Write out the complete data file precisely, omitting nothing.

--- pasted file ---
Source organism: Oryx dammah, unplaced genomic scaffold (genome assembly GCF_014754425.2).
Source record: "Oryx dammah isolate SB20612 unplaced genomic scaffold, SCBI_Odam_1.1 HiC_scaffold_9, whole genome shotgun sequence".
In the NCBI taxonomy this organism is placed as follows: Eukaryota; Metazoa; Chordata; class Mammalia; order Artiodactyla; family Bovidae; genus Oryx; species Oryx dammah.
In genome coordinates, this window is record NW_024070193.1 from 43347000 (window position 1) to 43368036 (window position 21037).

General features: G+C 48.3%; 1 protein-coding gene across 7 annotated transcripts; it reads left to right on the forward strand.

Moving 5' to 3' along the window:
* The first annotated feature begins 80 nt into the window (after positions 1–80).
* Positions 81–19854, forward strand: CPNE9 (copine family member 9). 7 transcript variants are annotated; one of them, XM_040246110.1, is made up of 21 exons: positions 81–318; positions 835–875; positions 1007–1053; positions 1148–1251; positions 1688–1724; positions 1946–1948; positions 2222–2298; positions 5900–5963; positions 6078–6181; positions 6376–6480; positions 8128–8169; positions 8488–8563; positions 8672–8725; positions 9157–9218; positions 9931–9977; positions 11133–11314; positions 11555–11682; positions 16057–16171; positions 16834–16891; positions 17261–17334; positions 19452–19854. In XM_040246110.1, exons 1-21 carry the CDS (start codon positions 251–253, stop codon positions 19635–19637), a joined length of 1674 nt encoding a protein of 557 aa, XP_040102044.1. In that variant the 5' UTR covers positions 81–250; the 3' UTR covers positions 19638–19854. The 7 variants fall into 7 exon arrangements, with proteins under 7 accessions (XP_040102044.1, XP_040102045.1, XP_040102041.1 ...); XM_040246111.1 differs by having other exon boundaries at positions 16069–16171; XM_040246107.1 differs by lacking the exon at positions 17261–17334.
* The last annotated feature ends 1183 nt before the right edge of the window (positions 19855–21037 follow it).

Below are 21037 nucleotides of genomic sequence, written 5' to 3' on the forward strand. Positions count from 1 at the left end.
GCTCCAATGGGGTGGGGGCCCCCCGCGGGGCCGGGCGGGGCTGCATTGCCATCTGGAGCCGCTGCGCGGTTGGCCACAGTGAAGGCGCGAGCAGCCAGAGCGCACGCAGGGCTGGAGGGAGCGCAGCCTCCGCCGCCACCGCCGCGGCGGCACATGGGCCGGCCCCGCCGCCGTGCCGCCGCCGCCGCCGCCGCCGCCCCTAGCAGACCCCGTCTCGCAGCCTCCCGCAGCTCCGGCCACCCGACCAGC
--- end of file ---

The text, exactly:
Source organism: Oryx dammah, unplaced genomic scaffold (genome assembly GCF_014754425.2).
Source record: "Oryx dammah isolate SB20612 unplaced genomic scaffold, SCBI_Odam_1.1 HiC_scaffold_9, whole genome shotgun sequence".
In the NCBI taxonomy this organism is placed as follows: Eukaryota; Metazoa; Chordata; class Mammalia; order Artiodactyla; family Bovidae; genus Oryx; species Oryx dammah.
In genome coordinates, this window is record NW_024070193.1 from 43347000 (window position 1) to 43368036 (window position 21037).

General features: G+C 48.3%; 1 protein-coding gene across 7 annotated transcripts; it reads left to right on the forward strand.

Moving 5' to 3' along the window:
* The first annotated feature begins 80 nt into the window (after positions 1–80).
* Positions 81–19854, forward strand: CPNE9 (copine family member 9). 7 transcript variants are annotated; one of them, XM_040246110.1, is made up of 21 exons: positions 81–318; positions 835–875; positions 1007–1053; positions 1148–1251; positions 1688–1724; positions 1946–1948; positions 2222–2298; positions 5900–5963; positions 6078–6181; positions 6376–6480; positions 8128–8169; positions 8488–8563; positions 8672–8725; positions 9157–9218; positions 9931–9977; positions 11133–11314; positions 11555–11682; positions 16057–16171; positions 16834–16891; positions 17261–17334; positions 19452–19854. In XM_040246110.1, exons 1-21 carry the CDS (start codon positions 251–253, stop codon positions 19635–19637), a joined length of 1674 nt encoding a protein of 557 aa, XP_040102044.1. In that variant the 5' UTR covers positions 81–250; the 3' UTR covers positions 19638–19854. The 7 variants fall into 7 exon arrangements, with proteins under 7 accessions (XP_040102044.1, XP_040102045.1, XP_040102041.1 ...); XM_040246111.1 differs by having other exon boundaries at positions 16069–16171; XM_040246107.1 differs by lacking the exon at positions 17261–17334.
* The last annotated feature ends 1183 nt before the right edge of the window (positions 19855–21037 follow it).

Below are 21037 nucleotides of genomic sequence, written 5' to 3' on the forward strand. Positions count from 1 at the left end.
GCTCCAATGGGGTGGGGGCCCCCCGCGGGGCCGGGCGGGGCTGCATTGCCATCTGGAGCCGCTGCGCGGTTGGCCACAGTGAAGGCGCGAGCAGCCAGAGCGCACGCAGGGCTGGAGGGAGCGCAGCCTCCGCCGCCACCGCCGCGGCGGCACATGGGCCGGCCCCGCCGCCGTGCCGCCGCCGCCGCCGCCGCCGCCCCTAGCAGACCCCGTCTCGCAGCCTCCCGCAGCTCCGGCCACCCGACCAGC